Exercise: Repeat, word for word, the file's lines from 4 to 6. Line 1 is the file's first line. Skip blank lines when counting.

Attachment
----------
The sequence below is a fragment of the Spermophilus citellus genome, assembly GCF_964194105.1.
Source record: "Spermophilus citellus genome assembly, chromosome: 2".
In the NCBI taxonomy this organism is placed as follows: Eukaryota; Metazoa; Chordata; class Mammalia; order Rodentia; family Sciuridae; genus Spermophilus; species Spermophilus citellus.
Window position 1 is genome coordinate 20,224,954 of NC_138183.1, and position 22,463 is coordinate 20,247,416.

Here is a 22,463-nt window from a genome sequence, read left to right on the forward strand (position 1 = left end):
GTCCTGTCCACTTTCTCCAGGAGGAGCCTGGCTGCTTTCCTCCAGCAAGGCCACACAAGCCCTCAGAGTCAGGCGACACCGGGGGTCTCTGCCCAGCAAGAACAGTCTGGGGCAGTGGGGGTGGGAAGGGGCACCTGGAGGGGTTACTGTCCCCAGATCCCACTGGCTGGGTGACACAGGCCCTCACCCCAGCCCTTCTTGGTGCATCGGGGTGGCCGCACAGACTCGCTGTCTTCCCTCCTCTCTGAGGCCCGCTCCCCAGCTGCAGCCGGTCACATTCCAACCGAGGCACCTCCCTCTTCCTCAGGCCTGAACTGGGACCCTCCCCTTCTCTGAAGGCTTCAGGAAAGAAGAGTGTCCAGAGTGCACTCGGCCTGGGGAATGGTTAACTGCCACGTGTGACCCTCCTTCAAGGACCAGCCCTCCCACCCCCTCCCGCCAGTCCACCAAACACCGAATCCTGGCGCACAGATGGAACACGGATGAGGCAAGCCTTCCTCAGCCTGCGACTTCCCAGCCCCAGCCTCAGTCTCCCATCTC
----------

Window position 1 is genome coordinate 20,224,954 of NC_138183.1, and position 22,463 is coordinate 20,247,416.

Here is a 22,463-nt window from a genome sequence, read left to right on the forward strand (position 1 = left end):
GTCCTGTCCACTTTCTCCAGGAGGAGCCTGGCTGCTTTCCTCCAGCAAGGCCACACAAGCCCTCAGAGTCAGGCGACACCGGGGGTCTCTGCCCAGCAAGAACAGTCTGGGGCAGTGGGGGTGGGAAGGGGCACCTGGAGGGGTTACTGTCCCCAGATCCCACTGGCTGGGTGACACAGGCCCTCACCCCAGCCCTTCTTGGTGCATCGGGGTGGCCGCACAGACTCGCTGTCTTCCCTCCTCTCTGAGGCCCGCTCCCCAGCTGCAGCCGGTCACATTCCAACCGAGGCACCTCCCTCTTCCTCAGGCCTGAACTGGGACCCTCCCCTTCTCTGAAGGCTTCAGGAAAGAAGAGTGTCCAGAGTGCACTCGGCCTGGGGAATGGTTAACTGCCACGTGTGACCCTCCTTCAAGGACCAGCCCTCCCACCCCCTCCCGCCAGTCCACCAAACACCGAATCCTGGCGCACAGATGGAACACGGATGAGGCAAGCCTTCCTCAGCCTGCGACTTCCCAGCCCCAGCCTCAGTCTCCCATCTC